First, they came for your chickens. Now, the CDC says you need to stop snuggling your pet hedgehogs.
For the first time since it issued a report issued Jan. 25 warning that 11 people had been infected with the outbreak strain of Salmonella typhimurium, the Centers for Disease Control and Prevention in Atlanta has an update.
Now, it says, there are 17 people in 11 states who have been infected. Two have been hospitalized, but no deaths are reported.
The outbreak — seen in Colorado, Iowa, Maine, Minnesota, Mississippi, Missouri, Nebraska, Texas, Virginia, Washington and Wyoming — has been linked to pet hedgehogs.
Illnesses started on October 22, 2018. Those who became sick range in age from 2 to 28 years, with a median age of 12.
In 2016, the CDC issued a similar report about chickens.
“The CDC reported in its abstract that high-risk practices such as kissing birds —reported by 12 percent of case patients — and keeping poultry inside the home — reported by 46 percent of case patients — accounted in part for the increase in infections,” Cox Media Group’s National Content Desk reported.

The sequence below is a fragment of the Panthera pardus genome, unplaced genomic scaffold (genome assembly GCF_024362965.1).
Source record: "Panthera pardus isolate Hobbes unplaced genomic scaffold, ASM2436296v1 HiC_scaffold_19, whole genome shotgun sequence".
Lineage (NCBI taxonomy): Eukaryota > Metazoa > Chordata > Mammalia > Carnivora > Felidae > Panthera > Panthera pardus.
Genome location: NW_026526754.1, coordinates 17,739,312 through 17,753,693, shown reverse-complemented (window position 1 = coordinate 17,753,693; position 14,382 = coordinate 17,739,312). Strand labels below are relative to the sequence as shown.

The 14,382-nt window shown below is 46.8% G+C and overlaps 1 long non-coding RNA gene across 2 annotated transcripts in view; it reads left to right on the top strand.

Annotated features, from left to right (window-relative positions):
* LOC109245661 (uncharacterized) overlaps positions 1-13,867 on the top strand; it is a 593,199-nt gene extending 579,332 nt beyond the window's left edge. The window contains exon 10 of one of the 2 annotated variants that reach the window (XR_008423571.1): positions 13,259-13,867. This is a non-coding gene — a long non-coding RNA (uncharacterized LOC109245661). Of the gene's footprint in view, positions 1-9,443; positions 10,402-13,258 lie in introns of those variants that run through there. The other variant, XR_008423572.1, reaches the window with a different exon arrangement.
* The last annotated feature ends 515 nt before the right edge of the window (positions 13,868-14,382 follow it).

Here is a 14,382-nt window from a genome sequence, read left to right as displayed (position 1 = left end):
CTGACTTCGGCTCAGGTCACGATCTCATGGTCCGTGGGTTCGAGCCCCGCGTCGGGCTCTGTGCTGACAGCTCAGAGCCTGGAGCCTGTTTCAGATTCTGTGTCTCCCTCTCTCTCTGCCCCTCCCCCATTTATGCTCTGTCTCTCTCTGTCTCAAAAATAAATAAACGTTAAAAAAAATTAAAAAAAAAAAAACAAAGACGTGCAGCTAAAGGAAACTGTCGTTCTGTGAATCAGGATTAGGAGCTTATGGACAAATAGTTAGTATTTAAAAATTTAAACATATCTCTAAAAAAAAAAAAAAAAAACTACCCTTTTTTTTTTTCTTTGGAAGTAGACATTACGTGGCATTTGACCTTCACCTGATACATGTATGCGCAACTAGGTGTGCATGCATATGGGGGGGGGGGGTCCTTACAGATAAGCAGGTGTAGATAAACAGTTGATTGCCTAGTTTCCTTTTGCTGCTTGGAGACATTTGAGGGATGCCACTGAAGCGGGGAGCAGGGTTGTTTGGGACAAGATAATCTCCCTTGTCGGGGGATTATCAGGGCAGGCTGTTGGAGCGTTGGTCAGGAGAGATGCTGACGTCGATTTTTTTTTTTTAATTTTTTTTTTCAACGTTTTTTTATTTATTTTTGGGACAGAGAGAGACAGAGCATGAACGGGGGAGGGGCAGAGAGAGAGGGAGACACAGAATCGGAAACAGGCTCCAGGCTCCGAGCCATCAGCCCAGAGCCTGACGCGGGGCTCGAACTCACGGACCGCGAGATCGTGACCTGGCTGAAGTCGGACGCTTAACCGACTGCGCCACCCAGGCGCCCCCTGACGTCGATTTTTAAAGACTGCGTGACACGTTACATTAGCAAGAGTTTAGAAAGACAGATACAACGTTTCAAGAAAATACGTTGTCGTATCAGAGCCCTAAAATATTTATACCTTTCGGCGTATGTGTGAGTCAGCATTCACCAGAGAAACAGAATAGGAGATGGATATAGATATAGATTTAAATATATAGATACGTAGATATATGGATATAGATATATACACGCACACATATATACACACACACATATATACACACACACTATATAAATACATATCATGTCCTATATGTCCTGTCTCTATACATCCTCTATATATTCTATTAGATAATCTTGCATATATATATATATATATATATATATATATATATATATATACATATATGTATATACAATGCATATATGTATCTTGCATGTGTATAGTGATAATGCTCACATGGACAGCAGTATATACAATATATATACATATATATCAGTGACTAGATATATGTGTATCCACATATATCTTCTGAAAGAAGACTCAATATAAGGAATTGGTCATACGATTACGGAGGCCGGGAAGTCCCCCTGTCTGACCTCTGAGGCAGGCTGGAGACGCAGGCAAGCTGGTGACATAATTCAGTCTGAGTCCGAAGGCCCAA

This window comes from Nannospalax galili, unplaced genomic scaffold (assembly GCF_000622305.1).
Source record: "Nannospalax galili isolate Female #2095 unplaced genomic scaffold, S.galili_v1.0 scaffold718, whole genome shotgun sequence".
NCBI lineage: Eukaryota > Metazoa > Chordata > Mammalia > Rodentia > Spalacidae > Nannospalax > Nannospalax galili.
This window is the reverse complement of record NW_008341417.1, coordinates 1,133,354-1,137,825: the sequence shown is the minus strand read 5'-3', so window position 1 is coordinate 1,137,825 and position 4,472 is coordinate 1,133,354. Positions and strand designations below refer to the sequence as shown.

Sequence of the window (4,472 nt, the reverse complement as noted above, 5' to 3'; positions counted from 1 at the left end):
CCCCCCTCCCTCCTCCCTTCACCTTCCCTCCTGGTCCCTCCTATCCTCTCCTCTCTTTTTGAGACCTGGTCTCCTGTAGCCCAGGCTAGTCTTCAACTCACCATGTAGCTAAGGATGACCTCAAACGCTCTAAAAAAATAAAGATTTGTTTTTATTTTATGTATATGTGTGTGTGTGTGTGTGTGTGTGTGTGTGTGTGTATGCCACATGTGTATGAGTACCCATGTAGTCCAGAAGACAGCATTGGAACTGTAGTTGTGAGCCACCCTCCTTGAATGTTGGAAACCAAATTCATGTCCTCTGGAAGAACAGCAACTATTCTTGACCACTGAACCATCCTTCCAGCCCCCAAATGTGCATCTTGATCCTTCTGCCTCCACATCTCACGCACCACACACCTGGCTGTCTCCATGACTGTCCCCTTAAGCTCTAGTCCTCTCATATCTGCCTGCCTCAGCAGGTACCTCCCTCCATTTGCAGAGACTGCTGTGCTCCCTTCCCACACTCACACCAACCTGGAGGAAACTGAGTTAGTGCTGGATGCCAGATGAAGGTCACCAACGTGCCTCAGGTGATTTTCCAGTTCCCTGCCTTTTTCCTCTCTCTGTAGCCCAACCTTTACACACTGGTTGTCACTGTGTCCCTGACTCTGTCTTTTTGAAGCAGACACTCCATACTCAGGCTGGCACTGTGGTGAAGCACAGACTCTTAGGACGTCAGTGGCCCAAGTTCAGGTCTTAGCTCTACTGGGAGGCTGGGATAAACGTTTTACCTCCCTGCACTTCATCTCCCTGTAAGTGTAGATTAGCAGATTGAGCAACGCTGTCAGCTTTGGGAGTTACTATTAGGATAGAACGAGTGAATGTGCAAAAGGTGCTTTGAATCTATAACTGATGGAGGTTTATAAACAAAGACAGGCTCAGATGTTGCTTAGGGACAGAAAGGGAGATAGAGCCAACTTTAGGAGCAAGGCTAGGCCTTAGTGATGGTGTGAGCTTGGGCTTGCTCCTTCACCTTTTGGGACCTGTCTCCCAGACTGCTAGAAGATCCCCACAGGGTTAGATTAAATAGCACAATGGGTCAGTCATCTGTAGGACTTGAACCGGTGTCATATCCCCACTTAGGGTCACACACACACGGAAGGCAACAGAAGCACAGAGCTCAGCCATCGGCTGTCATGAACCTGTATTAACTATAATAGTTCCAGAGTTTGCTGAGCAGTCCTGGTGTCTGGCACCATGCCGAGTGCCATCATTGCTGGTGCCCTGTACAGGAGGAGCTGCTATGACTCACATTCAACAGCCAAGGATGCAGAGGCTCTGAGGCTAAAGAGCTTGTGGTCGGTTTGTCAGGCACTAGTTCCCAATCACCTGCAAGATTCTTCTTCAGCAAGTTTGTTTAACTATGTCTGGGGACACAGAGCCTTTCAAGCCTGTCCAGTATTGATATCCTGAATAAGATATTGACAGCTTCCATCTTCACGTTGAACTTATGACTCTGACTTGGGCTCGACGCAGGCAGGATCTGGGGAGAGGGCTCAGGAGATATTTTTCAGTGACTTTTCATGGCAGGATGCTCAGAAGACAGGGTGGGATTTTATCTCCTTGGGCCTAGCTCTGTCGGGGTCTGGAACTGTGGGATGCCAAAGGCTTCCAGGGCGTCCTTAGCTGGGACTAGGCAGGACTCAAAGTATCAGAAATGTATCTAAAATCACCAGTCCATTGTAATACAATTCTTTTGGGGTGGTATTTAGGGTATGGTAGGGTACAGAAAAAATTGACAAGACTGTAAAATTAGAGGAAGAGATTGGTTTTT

CDC’s advice for hedgehog owners
- Hedgehogs can carry Salmonella germs in their droppings while appearing healthy and clean.
- These germs can easily spread to their bodies, habitats, toys, bedding, and anything in the area where they live. People become sick after they touch hedgehogs or anything in their habitats.
Wash your hands
- Always wash hands thoroughly with soap and water right after touching, feeding or caring for a hedgehog or cleaning its habitat. Adults should supervise hand-washing for young children.
- Don’t kiss or snuggle hedgehogs, because this can spread Salmonella germs to your face and mouth and make you sick.
- Don’t let hedgehogs roam freely in areas where food is prepared or stored, such as kitchens.
Clean habitats, toys, and supplies outside the house when possible
- Avoid cleaning these items in the kitchen or any other location where food is prepared, served, or stored.
Pick the right pet for your family
- Children under 5 years old, adults over 65, or people with weakened immune systems are at a greater risk for serious illness. Households with these individuals might consider a different pet.
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